Australians urged to invest in Greece

Greek Economy and Finance Minister George Alogoskoufis wants Australians to invest in his country’s energy sector and use Greece as a trade gateway.

Dr Alogoskoufis said Greece was the “energy hub of south-east Europe,” now developing wind farms and alternative energy sources.

“From Greece’s point of view, the main interest is in energy,” he told AAP.

“Australia should be looking at the region more as a big potential partner.”

Later, at a Greek Australian Business Forum, Victorian Industry Minister Theo Theophanous said the Greek energy system was similar to Victoria’s.

“Both have around about 10,000 megawatt systems, Greece produces most of its energy from lignite which is brown coal, exactly the same product that we use in Victoria,” Mr Theophanous said.

“So, when we are seeking to introduce clean coal technology, when we’re investing hundreds of million of dollars in gasification technology, or coal drying technology here in this country we should be doing it with our Greek friends in mind because that technology will be able to be transferable.”

Both countries also were trying to invest heavily in renewable energy, he said.

Dr Alogoskoufis told the forum in Melbourne that companies investing in Greece would gain access to its region.

“By investing in Greece or trading through Greece, an Australian company can achieve synergies with 3,600 Greek companies operating in the Balkans and the eastern Mediterranean,” he said.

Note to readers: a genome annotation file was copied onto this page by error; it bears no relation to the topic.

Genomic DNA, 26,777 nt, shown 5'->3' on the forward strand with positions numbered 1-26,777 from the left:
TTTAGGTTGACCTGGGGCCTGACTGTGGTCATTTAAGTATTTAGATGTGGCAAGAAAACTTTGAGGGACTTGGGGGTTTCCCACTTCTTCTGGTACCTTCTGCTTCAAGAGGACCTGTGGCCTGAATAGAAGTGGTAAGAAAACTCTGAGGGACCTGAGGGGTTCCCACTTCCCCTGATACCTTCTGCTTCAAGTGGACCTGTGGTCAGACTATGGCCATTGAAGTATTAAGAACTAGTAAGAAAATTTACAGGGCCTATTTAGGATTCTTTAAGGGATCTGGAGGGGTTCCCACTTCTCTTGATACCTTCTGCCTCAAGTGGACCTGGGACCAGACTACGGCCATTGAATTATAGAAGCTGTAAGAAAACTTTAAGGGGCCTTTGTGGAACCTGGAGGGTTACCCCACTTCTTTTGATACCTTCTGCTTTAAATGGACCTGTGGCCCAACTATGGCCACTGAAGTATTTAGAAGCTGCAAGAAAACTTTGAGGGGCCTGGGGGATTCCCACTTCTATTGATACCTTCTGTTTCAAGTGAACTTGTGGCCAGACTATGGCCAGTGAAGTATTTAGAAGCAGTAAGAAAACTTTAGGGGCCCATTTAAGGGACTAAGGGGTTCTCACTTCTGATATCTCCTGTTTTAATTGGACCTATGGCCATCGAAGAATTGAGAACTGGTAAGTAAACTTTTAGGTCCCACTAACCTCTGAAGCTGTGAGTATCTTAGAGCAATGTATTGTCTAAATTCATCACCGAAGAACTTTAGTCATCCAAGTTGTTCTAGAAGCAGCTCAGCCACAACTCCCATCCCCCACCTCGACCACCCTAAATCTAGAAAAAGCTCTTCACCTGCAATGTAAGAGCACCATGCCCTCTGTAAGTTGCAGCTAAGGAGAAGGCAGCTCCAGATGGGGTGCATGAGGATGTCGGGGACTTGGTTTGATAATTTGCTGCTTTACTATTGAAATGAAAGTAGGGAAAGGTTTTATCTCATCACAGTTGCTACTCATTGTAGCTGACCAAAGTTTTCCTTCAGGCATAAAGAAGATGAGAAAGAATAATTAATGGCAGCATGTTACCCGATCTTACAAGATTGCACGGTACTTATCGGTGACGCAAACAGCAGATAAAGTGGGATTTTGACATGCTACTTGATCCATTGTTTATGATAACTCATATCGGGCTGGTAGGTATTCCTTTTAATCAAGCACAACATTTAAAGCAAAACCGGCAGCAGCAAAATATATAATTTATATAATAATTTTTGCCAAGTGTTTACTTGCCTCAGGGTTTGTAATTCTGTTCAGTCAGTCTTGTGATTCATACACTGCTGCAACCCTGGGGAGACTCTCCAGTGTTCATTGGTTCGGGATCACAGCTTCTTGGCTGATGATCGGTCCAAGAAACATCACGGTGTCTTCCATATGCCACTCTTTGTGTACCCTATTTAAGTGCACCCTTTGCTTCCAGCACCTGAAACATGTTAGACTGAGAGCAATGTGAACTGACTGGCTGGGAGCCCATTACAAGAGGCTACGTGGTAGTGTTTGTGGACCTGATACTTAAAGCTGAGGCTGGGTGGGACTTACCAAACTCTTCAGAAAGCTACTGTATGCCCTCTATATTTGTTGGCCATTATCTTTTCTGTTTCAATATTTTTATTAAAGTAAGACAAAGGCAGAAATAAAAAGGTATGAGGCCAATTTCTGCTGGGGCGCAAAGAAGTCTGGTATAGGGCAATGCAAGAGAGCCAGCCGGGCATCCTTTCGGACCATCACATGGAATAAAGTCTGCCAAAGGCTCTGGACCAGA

Dr Alogoskoufis said Greece was investing more than $US15 billion ($A18.55 billion) in south-eastern Europe and expected yearly growth rates to exceed five per cent.

Mr Theophanous said Australia’s trade activity with Greece was less than one tenth of Australian trade with Italy, proof that distance was not the obstacle to expansion.

In 2005/06, Greece imported $109 million in goods from Australian and exported $143 million back, he said.

“These are modest figures and there is much potential to increase these amounts,” Mr Theophanous said.

Meanwhile, Australia and Greece remain at odds over a retirement pension agreement, but Dr Alogoskoufis does not plan to discuss this during his visit.

“This is an issue that is being very hotly debated between the Australian government and the Greek government and we hope to get a resolution of this process at the earliest possible opportunity,” he said.

“A resolution of this problem, I think, would help the relationship … it’s probably the only thorny issue that exists between Greece and Australia.”

Greek Prime Minister Kostas Karamanlis planned to visit Australia later this year, he said.

Greece is Australia’s 54th largest trading partner, according to the Australian Industry Group.
 

Source: AAP

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